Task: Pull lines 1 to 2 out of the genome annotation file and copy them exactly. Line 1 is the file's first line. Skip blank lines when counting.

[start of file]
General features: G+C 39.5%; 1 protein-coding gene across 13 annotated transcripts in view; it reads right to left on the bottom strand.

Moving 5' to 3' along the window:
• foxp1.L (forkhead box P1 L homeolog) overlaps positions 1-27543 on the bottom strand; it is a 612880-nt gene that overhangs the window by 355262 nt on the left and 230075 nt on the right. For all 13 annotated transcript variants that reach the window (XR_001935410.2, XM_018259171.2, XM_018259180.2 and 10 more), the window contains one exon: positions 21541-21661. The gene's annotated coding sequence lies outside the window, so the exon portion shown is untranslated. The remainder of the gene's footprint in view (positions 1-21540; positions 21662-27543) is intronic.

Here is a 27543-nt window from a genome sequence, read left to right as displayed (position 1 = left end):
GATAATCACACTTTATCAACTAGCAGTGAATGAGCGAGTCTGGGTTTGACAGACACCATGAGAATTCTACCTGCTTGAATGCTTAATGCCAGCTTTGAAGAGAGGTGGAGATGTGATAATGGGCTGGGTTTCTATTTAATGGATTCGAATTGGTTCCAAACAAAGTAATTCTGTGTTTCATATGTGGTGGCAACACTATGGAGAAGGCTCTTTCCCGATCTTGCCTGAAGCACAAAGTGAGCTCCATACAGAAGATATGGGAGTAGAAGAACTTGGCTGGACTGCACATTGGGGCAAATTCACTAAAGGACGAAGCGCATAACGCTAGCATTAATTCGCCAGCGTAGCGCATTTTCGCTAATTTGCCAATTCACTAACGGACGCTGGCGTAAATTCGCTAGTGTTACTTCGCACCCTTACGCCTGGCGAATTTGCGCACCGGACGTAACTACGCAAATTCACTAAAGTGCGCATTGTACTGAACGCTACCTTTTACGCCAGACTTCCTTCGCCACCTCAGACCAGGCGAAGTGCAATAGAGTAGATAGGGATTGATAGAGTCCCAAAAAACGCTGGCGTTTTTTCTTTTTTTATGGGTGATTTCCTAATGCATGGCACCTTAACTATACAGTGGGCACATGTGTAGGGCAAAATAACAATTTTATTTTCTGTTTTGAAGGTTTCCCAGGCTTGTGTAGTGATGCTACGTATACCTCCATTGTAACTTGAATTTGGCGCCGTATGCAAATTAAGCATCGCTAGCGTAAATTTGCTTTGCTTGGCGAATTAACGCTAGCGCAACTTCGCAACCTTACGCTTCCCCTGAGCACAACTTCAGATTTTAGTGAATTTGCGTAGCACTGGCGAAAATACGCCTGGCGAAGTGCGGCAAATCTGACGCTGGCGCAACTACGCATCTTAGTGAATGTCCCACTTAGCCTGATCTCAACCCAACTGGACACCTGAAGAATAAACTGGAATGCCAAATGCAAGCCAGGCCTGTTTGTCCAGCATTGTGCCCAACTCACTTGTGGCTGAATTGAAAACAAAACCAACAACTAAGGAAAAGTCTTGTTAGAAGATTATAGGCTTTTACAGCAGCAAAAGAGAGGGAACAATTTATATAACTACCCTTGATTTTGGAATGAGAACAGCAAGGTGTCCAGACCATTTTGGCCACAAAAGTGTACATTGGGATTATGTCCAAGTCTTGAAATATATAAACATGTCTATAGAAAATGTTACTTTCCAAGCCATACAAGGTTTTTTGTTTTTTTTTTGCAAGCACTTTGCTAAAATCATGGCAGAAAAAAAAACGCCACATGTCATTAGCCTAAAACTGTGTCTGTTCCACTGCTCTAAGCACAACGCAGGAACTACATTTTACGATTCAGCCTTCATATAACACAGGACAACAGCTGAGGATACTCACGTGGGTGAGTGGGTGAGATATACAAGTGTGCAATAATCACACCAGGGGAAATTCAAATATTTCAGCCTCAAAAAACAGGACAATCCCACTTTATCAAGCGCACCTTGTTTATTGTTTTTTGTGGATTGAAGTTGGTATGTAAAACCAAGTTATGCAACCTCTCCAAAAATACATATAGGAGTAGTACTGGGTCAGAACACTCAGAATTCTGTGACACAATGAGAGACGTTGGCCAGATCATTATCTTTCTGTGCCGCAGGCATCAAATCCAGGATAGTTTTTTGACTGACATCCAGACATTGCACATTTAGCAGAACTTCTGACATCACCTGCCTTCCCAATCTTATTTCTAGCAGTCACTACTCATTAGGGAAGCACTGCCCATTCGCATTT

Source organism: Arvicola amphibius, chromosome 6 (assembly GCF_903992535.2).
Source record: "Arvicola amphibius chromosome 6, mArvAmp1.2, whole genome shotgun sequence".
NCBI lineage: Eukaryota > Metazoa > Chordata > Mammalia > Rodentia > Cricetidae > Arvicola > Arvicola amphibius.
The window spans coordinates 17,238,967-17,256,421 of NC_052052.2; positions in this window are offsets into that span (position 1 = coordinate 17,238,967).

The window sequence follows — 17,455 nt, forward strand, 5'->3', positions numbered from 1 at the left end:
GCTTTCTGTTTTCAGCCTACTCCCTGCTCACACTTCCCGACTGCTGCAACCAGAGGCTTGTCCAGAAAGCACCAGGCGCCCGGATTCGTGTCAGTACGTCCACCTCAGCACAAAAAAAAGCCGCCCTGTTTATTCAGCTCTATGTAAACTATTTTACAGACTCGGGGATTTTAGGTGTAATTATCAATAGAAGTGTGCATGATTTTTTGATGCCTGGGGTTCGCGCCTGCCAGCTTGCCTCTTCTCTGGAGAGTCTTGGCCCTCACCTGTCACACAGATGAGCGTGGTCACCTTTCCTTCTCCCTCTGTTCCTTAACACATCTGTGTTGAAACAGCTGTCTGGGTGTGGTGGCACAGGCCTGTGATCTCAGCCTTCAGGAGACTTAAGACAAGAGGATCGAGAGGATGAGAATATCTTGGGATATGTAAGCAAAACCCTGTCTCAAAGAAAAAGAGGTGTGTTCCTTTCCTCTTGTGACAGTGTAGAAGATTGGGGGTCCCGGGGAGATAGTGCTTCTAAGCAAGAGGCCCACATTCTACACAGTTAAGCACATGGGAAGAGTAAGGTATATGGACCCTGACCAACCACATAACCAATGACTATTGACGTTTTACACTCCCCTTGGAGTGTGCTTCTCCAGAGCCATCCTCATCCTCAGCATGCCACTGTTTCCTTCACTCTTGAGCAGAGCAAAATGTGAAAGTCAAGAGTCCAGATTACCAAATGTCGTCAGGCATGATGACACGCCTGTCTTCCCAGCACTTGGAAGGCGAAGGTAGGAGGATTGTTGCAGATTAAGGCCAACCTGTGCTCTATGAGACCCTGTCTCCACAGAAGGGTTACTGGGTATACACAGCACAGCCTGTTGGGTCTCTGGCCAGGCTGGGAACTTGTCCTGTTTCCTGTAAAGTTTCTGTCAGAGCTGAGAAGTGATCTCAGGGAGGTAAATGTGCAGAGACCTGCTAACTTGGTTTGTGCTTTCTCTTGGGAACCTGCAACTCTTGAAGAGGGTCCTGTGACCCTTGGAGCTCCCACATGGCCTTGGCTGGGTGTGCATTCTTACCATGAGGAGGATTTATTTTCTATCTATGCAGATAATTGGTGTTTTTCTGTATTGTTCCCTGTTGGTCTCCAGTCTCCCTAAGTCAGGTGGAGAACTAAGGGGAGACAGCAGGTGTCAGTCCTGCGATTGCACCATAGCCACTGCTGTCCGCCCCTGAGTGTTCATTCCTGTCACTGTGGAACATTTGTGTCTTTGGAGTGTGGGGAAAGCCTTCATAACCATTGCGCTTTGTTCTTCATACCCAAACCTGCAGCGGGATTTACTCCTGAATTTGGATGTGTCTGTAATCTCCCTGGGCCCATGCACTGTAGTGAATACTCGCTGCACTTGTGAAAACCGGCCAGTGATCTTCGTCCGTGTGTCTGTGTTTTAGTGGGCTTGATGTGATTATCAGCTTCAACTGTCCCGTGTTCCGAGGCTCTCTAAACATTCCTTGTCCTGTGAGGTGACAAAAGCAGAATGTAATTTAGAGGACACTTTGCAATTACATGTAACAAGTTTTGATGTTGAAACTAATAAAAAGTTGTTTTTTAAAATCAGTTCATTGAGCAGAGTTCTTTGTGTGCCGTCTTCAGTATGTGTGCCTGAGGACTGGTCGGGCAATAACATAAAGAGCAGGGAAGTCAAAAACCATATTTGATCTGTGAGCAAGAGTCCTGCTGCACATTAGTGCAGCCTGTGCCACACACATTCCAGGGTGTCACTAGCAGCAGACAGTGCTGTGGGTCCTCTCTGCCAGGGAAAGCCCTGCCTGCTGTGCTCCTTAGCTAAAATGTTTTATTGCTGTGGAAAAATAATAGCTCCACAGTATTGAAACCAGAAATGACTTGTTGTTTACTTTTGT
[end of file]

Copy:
General features: G+C 39.5%; 1 protein-coding gene across 13 annotated transcripts in view; it reads right to left on the bottom strand.

Moving 5' to 3' along the window: